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One of the biggest challenges all website owners and bloggers face is keeping visitors/readers on their site.
In an ideal world we want someone to land on one of our pages, enjoy our content and click-through to another page to read more, and to keep clicking until they take a positive action such as make a purchase, join a mailing list, subscribe to a feed, download an ebook or make a connection in another way.
Typically, what happens is somebody lands on a page, reads (skims) the content and either clicks away or has a brief look at another page before leaving.
Sometimes this happens because there are no obvious ways to find more content. There are no links within the post, there is no ‘related posts’ section at the end of the article and the sidebar is full of adverts.
Other times people leave because the content is crap or it doesn’t provide the answers or information they are looking for.
It’s important to understand how people interact with your site. If you have a lot of visitors leaving after just a few seconds you have some serious issues to attend to.
Use Google Analytics to find out.
Gather data from Google Analytics
In Google Analytics there are a few metrics you can look at to see how long people stay on your site, and from those reports you can get a feel for weak-spots and for the overall usefulness of a site/page.
One report to look at is Landing Pages, which is located in Content > Site Content > Landing Pages and the metrics to find are Pages/Visit, Bounce Rate and Average Visit Duration.
- The Pages/Visit metric shows the average number of pages each visitor looks at during their visit.
- The Bounce Rate metric shows the percentage of visitors who look just at one page, the page they landed on, before leaving the site.
- Average Visit Duration shows how long, on average, people stay on the site.
In the first report and last reports, the higher the number the better, and in the middle report, the lower the number the better.
It’s also worth looking at the data in the All Pages report, as this provides an overview of all your content, and not the pages people are first landing on and what they do next.
When you have this data you get a feel for the stickiness of your site and you should be able to answer the question – do people stick around or do they very quickly leave?
Of course, there is the argument that the visitor found the answer to their question or a solution to their problem so why should they stick around? The answer is there is no reason, but you should try to give them one as this may be the only opportunity you ever have to grab their attention.
What can you do to entice people to stick around and read more of your content?
The first thing is to have realistic expectations. Most people who visit websites read a very small number of pages, and the majority of the time they read just one page (the one they land on). These are casual visitors who are in search of information. However, there is also the ‘prospect’ visitor – they read several pages, and may return a number of times before taking any action. They want to get to know you and your business to see if they trust and like you enough to put work your way.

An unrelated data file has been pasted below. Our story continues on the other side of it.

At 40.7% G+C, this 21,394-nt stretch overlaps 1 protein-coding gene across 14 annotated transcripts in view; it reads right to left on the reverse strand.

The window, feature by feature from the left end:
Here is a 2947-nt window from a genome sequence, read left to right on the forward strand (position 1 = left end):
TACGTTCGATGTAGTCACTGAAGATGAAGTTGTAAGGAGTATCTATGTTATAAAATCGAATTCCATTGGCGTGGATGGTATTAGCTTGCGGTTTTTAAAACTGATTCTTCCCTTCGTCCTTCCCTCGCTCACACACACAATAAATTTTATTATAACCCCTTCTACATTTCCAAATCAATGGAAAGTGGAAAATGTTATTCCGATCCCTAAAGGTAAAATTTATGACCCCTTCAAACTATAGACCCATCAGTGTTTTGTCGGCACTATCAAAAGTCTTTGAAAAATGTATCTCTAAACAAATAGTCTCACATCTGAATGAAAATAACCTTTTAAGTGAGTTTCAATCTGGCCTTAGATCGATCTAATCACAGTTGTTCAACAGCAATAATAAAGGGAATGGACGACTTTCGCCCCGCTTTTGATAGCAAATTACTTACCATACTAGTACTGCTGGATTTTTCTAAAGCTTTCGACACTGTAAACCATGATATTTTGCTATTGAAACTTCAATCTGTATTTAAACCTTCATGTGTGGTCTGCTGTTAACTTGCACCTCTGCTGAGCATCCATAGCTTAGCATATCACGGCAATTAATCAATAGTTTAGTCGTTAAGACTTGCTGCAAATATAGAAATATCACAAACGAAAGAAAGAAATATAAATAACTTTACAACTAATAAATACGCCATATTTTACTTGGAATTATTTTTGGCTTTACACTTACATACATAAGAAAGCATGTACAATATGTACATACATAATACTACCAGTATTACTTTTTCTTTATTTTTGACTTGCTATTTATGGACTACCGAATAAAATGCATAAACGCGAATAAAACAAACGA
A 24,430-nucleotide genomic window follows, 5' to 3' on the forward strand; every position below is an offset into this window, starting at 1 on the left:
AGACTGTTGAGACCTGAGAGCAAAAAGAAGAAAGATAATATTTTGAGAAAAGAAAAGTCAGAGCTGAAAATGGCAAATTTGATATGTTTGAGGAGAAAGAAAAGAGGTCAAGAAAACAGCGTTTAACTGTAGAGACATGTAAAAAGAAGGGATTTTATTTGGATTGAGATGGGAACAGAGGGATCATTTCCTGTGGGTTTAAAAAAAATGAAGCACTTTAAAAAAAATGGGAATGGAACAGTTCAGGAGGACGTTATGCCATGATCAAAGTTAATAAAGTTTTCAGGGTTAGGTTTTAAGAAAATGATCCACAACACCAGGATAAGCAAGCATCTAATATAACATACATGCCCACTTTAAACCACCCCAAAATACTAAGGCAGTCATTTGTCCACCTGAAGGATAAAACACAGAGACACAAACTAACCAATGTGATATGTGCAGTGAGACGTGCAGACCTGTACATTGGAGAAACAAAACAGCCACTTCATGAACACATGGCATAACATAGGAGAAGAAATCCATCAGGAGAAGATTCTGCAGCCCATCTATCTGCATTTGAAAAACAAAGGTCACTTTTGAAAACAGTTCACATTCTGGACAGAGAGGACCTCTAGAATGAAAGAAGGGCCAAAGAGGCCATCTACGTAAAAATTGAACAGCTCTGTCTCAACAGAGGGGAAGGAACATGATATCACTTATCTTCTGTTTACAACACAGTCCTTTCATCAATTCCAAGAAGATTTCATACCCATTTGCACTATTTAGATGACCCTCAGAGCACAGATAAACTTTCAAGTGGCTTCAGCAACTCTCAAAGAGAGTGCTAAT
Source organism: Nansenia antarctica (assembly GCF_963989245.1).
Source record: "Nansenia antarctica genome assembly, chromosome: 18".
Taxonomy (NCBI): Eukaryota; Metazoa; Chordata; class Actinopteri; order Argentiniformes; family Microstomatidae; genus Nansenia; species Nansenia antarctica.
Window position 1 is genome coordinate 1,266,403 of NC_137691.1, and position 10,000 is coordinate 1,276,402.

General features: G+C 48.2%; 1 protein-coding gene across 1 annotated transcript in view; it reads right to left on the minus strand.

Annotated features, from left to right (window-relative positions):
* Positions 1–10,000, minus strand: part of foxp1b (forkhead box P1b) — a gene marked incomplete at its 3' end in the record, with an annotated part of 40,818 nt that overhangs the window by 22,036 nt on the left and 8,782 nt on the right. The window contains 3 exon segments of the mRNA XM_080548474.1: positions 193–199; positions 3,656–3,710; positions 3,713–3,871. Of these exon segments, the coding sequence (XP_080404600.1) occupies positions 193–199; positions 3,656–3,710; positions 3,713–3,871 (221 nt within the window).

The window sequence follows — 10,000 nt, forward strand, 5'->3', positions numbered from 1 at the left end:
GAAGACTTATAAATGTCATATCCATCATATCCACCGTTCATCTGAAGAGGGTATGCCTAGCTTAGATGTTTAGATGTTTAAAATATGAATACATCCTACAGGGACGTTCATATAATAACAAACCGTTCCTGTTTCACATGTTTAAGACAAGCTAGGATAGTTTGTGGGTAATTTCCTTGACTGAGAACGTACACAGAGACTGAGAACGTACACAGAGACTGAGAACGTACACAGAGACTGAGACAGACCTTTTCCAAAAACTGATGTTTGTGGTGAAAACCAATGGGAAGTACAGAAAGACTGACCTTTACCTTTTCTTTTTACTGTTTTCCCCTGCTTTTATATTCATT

Here are a few suggestions on getting people to stay on your site:
Interlink your content
In every post you publish place links to more of your own content. Ideally you should link to another post on a similar topic, but you can also link to categories and/or tags. The big plus-point to this method is that the links are placed right in front of visitors – they don’t have to look for them – and they have some SEO value too.
The length of the link, the link text and the location of the link makes a massive difference to the number of clicks a link gets. Hubspot recently published a very interesting case study on the type of blog post link that generates clicks.
Related posts plugin
Using a plugin to display a list of related posts at the bottom of each post is another good method to use. A possible downside to this is that readers may not see the list. To make the list more noticeable try using a related posts plugin that displays thumbnail images and not just a list of text links.
Display post meta data
Some blogs display post meta data at the start or the end of each post. This data typically contains links to the post’s category and tags. They are a good way to encourage people to find out more about a particular topic, but, they can look ugly if you use a lot of tags (personally, I prefer not to display this data).
People tag in different ways. Some use one-word tags (accessories, beauty, food) and some people use multi-word tags (fashion accessories, beauty tips, vegetarian food). I prefer the latter method as the first is just too vague.
Most related posts plugins use tags (and sometimes categories) to create the list of related posts, so the more targeted your tagging is, the more relevant the related post links will be.
Sidebar and footer widgets
Most websites/blogs have at least one sidebar and a footer. Use this space to your advantage.
Using a widget, create a list of links and point them to your most important pages or pages that newbies should read first (if your site is large enough you could create a specific page for this purpose). The list doesn’t have to be very long and having a good call to action as the anchor text may encourage clicks.
I hope these tips have given you a few ideas on how to increase the stickiness of your site? If you have any more suggestions, please feel free to leave a comment below.